Posts Tagged ‘lifetime achievement award’
SNAG’s 2020 Lifetime Achievement Award recipient is Eleanor Moty.
Moty’s contribution to our field as a highly regarded artist, as a teacher, and as a mentor has been exemplary and worthy of SNAG’s highest honor. Moty has made an indelible impact on the field through the training and mentorship of generations of metalsmiths, and has made a sustained impact on SNAG itself though many years of support and involvement with the organization and as lifetime ambassador of SNAG within the broader national Crafts community.
In 1968 Moty received her BFA in jewelry from the University of Illinois at Urbana-Champaign and in 1971 she received her MFA in jewelry and metalsmithing from Tyler School of Art, Temple University, Philadelphia.
While an undergraduate at the University of Illinois, Moty began researching photo fabrication techniques and electroforming with the encouragement of her professor, Robert von Neumann, and she continued her research in the graduate program headed by Stanley Lechtzin at Tyler School of Art, Temple University, Philadelphia. She gained recognition for her pioneering work in photo fabrication techniques of photo-etching and photo-electroplating early in her career and in 1970 she was one of nine presenters at the first SNAG conference in St. Paul, MN. The topic of her presentation was Photo Fabrication. This introduction led to other speaking and workshop engagements and in 1972 her work was featured in Frontiers of Photography, in the Time-Life books series on photography. She was subsequently invited to participate in photography as well as jewelry exhibitions. Her work and research were featured in numerous books and articles and for more than a decade she taught photo-etching workshops at jewelry programs throughout the U.S.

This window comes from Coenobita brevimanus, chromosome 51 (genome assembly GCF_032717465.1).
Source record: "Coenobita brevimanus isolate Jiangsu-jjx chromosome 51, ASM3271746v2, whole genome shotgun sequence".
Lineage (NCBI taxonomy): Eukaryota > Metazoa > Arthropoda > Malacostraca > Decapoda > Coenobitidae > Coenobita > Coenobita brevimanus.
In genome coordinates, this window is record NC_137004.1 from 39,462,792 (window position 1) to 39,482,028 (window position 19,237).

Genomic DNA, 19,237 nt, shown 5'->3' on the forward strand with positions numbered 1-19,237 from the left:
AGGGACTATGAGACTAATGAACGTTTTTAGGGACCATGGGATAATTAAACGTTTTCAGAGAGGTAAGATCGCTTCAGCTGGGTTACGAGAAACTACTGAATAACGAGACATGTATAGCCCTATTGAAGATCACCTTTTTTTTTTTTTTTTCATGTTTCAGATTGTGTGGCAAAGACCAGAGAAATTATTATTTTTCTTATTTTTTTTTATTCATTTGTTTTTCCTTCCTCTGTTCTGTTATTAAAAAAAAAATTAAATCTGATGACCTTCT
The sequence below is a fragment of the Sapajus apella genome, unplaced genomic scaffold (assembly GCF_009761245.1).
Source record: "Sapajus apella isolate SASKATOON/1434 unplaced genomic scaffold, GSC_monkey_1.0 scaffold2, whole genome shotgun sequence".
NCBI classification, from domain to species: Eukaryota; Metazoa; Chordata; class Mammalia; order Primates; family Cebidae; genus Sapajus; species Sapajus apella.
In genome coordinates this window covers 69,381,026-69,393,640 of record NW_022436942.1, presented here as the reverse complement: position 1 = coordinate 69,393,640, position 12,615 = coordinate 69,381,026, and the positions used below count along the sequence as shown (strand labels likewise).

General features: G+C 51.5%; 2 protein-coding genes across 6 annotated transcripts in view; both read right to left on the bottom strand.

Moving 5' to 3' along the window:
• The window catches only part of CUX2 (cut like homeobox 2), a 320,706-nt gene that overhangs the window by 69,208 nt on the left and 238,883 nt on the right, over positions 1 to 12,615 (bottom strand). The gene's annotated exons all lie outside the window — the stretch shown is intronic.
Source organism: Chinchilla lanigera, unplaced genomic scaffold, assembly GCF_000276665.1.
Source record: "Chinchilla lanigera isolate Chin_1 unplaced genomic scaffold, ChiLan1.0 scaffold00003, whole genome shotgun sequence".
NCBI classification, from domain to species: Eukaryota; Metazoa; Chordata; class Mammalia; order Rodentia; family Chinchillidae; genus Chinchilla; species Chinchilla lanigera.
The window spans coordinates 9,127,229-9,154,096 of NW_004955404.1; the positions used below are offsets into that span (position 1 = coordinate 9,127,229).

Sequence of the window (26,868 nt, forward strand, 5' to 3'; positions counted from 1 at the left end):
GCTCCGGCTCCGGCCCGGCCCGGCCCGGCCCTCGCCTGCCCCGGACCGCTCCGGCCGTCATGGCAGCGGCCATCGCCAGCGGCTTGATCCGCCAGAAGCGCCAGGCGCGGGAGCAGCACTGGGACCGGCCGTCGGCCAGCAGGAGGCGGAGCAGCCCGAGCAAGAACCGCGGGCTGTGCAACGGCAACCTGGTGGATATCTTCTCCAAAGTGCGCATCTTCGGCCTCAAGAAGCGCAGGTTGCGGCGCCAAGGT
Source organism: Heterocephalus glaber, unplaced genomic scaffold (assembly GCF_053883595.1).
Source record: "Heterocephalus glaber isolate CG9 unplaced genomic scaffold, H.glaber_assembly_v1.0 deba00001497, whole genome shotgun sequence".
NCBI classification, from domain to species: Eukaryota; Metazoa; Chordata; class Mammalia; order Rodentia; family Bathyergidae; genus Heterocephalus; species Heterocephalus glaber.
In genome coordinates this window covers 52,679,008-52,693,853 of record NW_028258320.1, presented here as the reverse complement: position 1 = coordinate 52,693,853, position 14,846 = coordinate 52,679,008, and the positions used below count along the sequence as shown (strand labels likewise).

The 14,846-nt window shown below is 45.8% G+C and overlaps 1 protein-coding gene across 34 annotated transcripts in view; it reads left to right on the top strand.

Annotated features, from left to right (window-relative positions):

SNAG’s 2019 Lifetime Achievement Award recipient is James Wallace.
The Lifetime Achievement Award is SNAG’s highest honor and is presented to individuals who have made significant contributions to the field of metalsmithing.
James Wallace is a practicing metalsmith and former Founding Director of the Metal Museum, formerly known as the National Ornamental Metals Museum. His contributions to the field of contemporary crafts both as a maker in high regard and as a museum professional have advanced the understanding and appreciation of metalwork and metalsmiths for over 30 years.
Having received his Bachelor of Fine Arts Degree from Western State College of Colorado with emphases in Art, English and Geology, he later began his artistic career as an MFA candidate at Southern Illinois University at Carbondale. During his studies, he researched pattern welded damascus steel. This research was published in a chapter written for Dona Meilach’s 1977 book Decorative and Sculptural Ironwork. His Master of Fine Arts degree led to a career that produced stunning examples of architectural ironwork.
Jim Wallace dedicated his professional career to the advancement of the field of metalsmithing through his role as artist, teacher, mentor and advocate. But it was in his role as founder and director of the Metal Museum that his vision played such an important part in the evolution of our field. Through his decades of selfless toil and perseverance, Jim built from scratch the only U.S. museum of its kind focused exclusively on metalwork. Through his grit and personal sacrifice, the museum has grown to a world-class institution with exhibitions, collections, a library and research facility, foundry facilities, conservation and educational programs. Because of Jim’s vision, the museum expands opportunities for young metalsmiths through internships, residencies and apprenticeships; it preserves the history of metalsmithing and educates the public about metalsmithing as an art form. In this way, Jim’s contributions have reached the broadest spectrum of our artistic “metals” community and beyond. His contributions have impacted every sub-discipline of our broader field – from blacksmiths to art jewelers, from students to masters, from makers to collectors to writers, researchers, and so on.
– Lifetime Achievement Committee
The 2019 SNAG conference, to be held in Chicago, will be dedicated to James. He will be given his award at the opening of the conference on May 23rd. Please join us in congratulating him.
above image: Fireplace Stand by James Wallace
In the spring of 1950, after finishing her formal studies, Imogene “Tex” Gieling moved to San Francisco where she worked as a scientific illustrator in order to support her jewelry making. She took night classes with the great Israeli goldsmith, Victor Reis who stressed technique and taught her everything she needed to know about hammering.